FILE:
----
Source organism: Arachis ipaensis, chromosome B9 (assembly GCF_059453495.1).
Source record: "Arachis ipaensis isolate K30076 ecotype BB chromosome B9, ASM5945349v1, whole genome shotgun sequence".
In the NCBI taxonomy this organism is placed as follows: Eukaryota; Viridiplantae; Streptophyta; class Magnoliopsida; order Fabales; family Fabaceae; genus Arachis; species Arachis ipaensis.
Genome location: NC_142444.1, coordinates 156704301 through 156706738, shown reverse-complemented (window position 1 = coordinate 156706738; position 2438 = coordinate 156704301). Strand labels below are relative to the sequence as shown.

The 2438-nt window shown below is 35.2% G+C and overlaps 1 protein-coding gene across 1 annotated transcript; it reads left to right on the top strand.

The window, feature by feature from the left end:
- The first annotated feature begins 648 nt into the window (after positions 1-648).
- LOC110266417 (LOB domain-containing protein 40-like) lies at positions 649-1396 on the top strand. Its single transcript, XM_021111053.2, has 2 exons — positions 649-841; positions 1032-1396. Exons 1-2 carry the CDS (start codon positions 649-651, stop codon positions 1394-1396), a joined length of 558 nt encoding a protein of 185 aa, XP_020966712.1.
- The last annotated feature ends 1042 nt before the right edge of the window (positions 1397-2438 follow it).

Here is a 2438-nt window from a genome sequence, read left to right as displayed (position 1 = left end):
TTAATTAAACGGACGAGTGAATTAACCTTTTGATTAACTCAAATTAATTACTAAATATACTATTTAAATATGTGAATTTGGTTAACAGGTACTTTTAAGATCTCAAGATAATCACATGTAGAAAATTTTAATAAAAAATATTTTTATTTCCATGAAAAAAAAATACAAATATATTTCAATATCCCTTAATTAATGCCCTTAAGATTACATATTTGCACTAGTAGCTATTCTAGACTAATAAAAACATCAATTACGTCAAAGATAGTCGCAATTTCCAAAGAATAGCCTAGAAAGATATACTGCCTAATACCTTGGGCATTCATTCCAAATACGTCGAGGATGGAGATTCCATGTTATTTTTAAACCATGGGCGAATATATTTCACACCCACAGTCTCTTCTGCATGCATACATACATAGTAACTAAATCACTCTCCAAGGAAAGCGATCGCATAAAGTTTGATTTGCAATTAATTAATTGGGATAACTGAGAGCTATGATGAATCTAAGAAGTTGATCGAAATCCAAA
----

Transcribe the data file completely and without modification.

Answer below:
Source organism: Arachis ipaensis, chromosome B9 (assembly GCF_059453495.1).
Source record: "Arachis ipaensis isolate K30076 ecotype BB chromosome B9, ASM5945349v1, whole genome shotgun sequence".
In the NCBI taxonomy this organism is placed as follows: Eukaryota; Viridiplantae; Streptophyta; class Magnoliopsida; order Fabales; family Fabaceae; genus Arachis; species Arachis ipaensis.
Genome location: NC_142444.1, coordinates 156704301 through 156706738, shown reverse-complemented (window position 1 = coordinate 156706738; position 2438 = coordinate 156704301). Strand labels below are relative to the sequence as shown.

The 2438-nt window shown below is 35.2% G+C and overlaps 1 protein-coding gene across 1 annotated transcript; it reads left to right on the top strand.

The window, feature by feature from the left end:
- The first annotated feature begins 648 nt into the window (after positions 1-648).
- LOC110266417 (LOB domain-containing protein 40-like) lies at positions 649-1396 on the top strand. Its single transcript, XM_021111053.2, has 2 exons — positions 649-841; positions 1032-1396. Exons 1-2 carry the CDS (start codon positions 649-651, stop codon positions 1394-1396), a joined length of 558 nt encoding a protein of 185 aa, XP_020966712.1.
- The last annotated feature ends 1042 nt before the right edge of the window (positions 1397-2438 follow it).

Here is a 2438-nt window from a genome sequence, read left to right as displayed (position 1 = left end):
TTAATTAAACGGACGAGTGAATTAACCTTTTGATTAACTCAAATTAATTACTAAATATACTATTTAAATATGTGAATTTGGTTAACAGGTACTTTTAAGATCTCAAGATAATCACATGTAGAAAATTTTAATAAAAAATATTTTTATTTCCATGAAAAAAAAATACAAATATATTTCAATATCCCTTAATTAATGCCCTTAAGATTACATATTTGCACTAGTAGCTATTCTAGACTAATAAAAACATCAATTACGTCAAAGATAGTCGCAATTTCCAAAGAATAGCCTAGAAAGATATACTGCCTAATACCTTGGGCATTCATTCCAAATACGTCGAGGATGGAGATTCCATGTTATTTTTAAACCATGGGCGAATATATTTCACACCCACAGTCTCTTCTGCATGCATACATACATAGTAACTAAATCACTCTCCAAGGAAAGCGATCGCATAAAGTTTGATTTGCAATTAATTAATTGGGATAACTGAGAGCTATGATGAATCTAAGAAGTTGATCGAAATCCAAA